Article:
- Consideration will be given to proposals of both modest and broad scope. Proposals might be for one-time events, a series of events, or a program.
- A proposal will be evaluated based on the extent to which it identifies and addresses a community need; its feasibility; and its potential impact.
- Community: Explain the need and how your proposal addresses that need.
- Feasibility: Clarify that the effort is achievable within the proposed time frame and budget; explain why the project team is the appropriate one to implement your idea.
- Impact: How will your proposal make a difference?
- Funding will not cover the following:
- equipment (cameras, computers, furniture)
- start-up activities or research
- air travel
- payments to guest speakers (i.e. honorariums)
- stipends for proposal authors; proposal authors are expected to volunteer their time
See sample budget and template with cost guidelines.
- Total funding requested
Note any additional sources of funding, including grants from other offices, departmental funding, and ticket revenue.
- Detailed breakdown of how funds will be spent
- number of participants
- number of events
- cost of publicity
- cost of food and beverages
- cost of local transportation
- cost of materials and services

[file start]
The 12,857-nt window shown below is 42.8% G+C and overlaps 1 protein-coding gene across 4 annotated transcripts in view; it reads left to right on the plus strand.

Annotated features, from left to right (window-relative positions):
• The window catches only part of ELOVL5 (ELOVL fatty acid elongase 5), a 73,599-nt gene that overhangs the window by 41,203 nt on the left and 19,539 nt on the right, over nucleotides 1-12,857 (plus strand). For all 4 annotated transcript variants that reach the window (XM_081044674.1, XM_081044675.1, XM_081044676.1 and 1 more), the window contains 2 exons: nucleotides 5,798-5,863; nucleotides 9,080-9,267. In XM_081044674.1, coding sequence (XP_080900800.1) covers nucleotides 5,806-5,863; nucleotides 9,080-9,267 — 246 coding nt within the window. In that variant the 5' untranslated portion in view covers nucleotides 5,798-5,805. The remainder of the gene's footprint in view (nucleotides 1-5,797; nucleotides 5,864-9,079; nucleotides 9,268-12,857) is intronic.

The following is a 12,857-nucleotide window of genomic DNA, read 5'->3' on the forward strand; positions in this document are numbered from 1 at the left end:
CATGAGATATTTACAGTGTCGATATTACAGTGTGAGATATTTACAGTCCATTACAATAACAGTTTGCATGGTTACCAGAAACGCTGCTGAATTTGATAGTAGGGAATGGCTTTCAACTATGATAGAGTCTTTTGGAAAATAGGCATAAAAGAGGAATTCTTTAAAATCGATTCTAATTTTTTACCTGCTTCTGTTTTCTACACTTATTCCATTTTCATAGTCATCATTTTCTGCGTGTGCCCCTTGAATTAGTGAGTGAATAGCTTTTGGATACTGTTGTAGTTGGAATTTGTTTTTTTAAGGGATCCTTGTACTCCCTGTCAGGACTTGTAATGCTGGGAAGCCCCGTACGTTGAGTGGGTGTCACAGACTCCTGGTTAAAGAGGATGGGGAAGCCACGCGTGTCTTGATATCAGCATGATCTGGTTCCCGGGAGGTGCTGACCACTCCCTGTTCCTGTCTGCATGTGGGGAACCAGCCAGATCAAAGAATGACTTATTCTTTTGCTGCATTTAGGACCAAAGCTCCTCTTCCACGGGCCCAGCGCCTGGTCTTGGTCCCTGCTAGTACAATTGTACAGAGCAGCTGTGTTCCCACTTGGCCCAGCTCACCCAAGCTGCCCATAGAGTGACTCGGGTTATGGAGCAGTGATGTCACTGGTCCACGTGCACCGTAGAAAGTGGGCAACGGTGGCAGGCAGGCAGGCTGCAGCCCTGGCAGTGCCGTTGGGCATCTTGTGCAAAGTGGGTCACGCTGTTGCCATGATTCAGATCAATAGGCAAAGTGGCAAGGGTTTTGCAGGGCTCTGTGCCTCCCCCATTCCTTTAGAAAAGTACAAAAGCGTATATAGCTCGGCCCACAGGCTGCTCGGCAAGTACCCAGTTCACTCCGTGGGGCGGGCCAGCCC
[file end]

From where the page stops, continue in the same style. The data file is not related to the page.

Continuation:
- budget for police detail and licensing fees, as necessary
- If you have an MIT account number you are using for this project, include it along with the account supervisor. Please note: your MIT student ID is not an account number; be sure to ask if you have questions.
Think through your plan and its implications. Please refer to the Event Planning Guide as well.
- Can you imagine any liabilities such as a potential for people to be hurt or damage to property? How can you plan to reduce risk?
- Does your proposal involve another student group or MIT office? Make sure to reach out to them to secure their participation in your proposal.
If your event or activity will include any of the following, it must be registered via Atlas (below pertains to in person activities and does not apply for events during Fall 2020). Please refer to the Institute Events policy and COVID-19 event restrictions.
- you are expecting more than 100 attendees at an event
- more than 20% of attendees are not members of the MIT community
- events are cosponsored with a non-MIT partner
- alcohol will be served (please note that grant funds may not be used to purchase alcohol, however it may be served at your event)
- there will be entertainment
- minors will be in attendance
For large events, the Institute Event Planning Guide is a comprehensive resource.
The Office of Graduate Education seeks input from graduate students and administrators in their decision process. We may request further details about your proposal; recommend minor changes; and/or offer a grant total that is more or less than what you requested.
All proposals will be reviewed on a rolling basis as they are received. You will learn if your proposal has been approved by late November and a contract will be sent to you that spells out terms for acceptance of your grant funding. Before receiving funds, you must agree to submit a report when your project is finished.
Reporting on your project
All grant authors are required to report on their project, which includes a summary of each event or activity, including but not limited to budgeting, descriptions, and demographic data (number of grad students and their department affiliation, etc.) on attendees.